Bake these biscuits for 25 minutes. When that time is up, you can turn off the oven and leave the cookies inside to cool for another half-hour. This will give them a much drier consistency, though unnecessary. It just depends on what your pup likes!

A marble countertop with miniature pumpkins and fall-themed dog treats
Tara Lynn & Co / Shutterstock

Fall weather can still be warm, but a frozen ‘pup-sicle’ with seasonal ingredients will hit the spot

Frozen dog treats are often a summertime staple, but the autumn sunshine can keep temperatures just as warm. If you’re still ordering your pumpkin spice latte iced instead of hot, your pup might appreciate a cool treat too.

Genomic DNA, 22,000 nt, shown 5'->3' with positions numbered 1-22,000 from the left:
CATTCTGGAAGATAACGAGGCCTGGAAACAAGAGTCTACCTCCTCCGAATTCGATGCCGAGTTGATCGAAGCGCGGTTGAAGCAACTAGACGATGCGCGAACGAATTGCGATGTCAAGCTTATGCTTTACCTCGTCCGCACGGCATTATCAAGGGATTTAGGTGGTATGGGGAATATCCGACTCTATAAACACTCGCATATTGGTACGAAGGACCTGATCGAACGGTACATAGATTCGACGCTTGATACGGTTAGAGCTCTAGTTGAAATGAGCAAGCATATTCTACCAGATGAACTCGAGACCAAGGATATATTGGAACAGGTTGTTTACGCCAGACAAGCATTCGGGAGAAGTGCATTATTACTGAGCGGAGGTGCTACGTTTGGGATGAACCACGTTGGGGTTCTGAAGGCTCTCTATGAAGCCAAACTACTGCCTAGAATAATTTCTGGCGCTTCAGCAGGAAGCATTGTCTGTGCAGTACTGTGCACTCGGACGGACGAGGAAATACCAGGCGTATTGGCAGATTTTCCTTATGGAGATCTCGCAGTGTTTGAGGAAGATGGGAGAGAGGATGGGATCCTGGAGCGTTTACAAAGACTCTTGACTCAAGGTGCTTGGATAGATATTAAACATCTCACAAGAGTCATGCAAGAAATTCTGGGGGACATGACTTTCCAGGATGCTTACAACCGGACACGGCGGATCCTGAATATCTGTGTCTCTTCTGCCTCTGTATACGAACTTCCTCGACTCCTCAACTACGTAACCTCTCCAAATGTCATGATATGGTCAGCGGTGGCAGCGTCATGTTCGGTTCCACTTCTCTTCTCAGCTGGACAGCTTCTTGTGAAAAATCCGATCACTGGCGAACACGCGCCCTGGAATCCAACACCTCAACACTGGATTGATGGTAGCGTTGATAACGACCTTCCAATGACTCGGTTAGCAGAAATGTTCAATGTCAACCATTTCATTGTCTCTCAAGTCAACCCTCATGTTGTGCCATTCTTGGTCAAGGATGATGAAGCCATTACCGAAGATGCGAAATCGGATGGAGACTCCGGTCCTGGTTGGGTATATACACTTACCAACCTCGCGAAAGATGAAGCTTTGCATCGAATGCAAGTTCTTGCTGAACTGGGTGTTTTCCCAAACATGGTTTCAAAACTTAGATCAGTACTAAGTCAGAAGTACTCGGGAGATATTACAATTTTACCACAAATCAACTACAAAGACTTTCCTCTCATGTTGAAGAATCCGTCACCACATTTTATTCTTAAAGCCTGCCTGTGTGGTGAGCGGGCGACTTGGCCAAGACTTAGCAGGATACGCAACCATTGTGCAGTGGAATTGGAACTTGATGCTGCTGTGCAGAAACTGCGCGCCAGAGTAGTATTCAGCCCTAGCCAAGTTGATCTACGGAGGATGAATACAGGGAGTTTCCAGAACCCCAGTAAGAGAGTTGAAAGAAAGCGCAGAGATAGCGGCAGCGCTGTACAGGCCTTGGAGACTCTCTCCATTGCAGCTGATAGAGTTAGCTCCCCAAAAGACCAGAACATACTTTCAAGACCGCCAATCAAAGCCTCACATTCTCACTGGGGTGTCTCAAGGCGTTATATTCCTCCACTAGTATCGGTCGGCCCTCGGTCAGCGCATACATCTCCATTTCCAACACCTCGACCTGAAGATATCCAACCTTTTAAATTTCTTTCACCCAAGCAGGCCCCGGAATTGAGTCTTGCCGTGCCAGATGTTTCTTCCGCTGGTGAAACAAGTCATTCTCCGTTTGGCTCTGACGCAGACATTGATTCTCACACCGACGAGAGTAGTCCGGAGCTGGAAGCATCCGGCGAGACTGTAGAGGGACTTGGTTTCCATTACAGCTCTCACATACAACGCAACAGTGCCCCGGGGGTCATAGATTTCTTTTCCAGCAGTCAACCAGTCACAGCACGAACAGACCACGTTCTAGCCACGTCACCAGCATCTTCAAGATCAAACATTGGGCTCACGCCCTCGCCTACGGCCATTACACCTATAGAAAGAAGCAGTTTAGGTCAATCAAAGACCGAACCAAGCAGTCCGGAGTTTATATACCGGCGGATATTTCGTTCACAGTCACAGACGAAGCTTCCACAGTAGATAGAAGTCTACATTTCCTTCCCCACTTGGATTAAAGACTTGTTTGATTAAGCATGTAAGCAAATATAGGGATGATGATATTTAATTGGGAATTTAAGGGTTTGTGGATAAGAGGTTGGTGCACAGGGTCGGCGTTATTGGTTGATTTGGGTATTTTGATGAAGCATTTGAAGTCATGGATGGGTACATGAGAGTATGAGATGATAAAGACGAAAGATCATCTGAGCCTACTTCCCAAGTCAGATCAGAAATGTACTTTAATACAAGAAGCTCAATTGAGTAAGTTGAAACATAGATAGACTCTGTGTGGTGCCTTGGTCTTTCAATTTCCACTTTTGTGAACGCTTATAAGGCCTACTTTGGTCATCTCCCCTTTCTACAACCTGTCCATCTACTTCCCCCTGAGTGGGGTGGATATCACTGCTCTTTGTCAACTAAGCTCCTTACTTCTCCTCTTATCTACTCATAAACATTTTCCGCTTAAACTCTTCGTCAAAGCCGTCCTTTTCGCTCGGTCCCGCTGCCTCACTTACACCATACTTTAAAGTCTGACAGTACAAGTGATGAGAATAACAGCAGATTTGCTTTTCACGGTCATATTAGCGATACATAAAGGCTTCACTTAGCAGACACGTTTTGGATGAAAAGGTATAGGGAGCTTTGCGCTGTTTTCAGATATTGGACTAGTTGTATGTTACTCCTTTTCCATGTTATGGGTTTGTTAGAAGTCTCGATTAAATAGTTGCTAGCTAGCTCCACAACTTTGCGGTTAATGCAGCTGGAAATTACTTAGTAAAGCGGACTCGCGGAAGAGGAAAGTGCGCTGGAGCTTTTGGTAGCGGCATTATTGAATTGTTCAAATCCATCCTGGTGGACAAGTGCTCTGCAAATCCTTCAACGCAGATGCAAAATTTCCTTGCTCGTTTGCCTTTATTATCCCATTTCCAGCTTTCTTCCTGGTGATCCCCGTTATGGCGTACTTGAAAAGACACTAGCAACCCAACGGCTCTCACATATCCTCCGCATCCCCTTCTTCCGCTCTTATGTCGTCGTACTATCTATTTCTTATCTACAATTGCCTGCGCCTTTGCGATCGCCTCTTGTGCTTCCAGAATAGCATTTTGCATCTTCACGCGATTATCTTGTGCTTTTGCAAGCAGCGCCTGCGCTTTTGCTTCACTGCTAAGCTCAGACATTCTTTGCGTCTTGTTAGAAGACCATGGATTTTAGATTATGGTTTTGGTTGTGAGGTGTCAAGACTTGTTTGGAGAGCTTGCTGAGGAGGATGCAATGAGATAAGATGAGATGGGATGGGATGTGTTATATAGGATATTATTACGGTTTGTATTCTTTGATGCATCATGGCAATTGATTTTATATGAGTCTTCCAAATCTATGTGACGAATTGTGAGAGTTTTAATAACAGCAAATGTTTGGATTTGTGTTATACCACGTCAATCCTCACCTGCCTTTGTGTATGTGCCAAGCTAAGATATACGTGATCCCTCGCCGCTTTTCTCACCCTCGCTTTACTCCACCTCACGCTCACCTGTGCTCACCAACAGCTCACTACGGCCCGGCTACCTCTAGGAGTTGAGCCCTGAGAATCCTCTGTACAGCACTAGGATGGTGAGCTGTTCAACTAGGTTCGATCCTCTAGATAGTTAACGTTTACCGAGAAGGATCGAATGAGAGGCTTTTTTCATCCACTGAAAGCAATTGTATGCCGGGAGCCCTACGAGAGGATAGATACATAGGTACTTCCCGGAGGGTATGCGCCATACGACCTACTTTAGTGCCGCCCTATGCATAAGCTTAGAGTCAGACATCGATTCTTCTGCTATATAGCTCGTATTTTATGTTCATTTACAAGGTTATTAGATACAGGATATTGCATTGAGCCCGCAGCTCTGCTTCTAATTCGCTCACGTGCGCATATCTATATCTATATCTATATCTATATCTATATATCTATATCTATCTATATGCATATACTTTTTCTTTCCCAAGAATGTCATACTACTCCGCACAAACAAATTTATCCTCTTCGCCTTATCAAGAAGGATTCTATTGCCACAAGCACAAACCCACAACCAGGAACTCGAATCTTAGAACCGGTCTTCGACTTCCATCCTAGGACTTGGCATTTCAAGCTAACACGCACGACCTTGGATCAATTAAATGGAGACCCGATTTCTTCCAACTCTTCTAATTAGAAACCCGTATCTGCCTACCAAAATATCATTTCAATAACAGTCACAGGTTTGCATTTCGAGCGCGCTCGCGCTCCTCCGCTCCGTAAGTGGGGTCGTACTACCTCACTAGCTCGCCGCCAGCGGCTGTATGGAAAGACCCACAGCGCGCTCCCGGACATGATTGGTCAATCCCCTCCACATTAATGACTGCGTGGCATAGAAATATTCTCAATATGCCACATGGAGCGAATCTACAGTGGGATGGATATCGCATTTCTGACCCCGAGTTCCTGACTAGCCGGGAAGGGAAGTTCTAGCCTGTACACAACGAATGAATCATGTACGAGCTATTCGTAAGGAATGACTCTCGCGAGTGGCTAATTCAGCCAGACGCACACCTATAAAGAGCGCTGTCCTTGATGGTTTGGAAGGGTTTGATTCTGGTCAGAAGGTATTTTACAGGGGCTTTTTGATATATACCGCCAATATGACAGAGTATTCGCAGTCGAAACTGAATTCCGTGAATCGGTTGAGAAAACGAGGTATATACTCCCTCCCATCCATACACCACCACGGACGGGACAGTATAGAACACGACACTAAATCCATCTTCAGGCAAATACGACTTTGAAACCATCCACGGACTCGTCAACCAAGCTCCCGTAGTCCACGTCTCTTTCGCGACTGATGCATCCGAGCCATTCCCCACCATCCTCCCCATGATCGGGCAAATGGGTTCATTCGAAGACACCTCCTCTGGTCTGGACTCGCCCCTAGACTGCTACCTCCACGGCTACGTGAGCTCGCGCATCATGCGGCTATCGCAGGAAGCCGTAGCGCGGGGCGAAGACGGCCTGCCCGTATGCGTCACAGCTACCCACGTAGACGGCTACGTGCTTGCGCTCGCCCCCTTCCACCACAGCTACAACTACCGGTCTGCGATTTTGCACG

You can combine any number of dog-safe ingredients to freeze, but seasonal ingredients will make a frozen morsel appropriate for fall. The dog mom behind Little Cooper Bear found success with blueberries, bone broth, and pumpkin puree. She blended 1 cup of blueberries, 1 cup of unsweetened pumpkin puree and 1 package of Stella & Chewy’s bone broth topper (that’s about 1 1/2 cups); then poured the mixture into a mold for freezing. Several hours later, Cooper had a refreshing fall treat ready to go!

When you’re cooking for your dog this fall, don’t forget to double-check your ingredients to make sure they’re safe. Artificial sweeteners and other digestive irritants hide everywhere in people’s food, which is why it’s so important to be careful. With a watchful eye, you and your furry friend are in for a fun and yummy fall!

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Gabrielle LaFrank
Gabrielle LaFrank has written for sites such as Psych2Go, Elite Daily, and, currently, PawTracks. When she's not writing, you…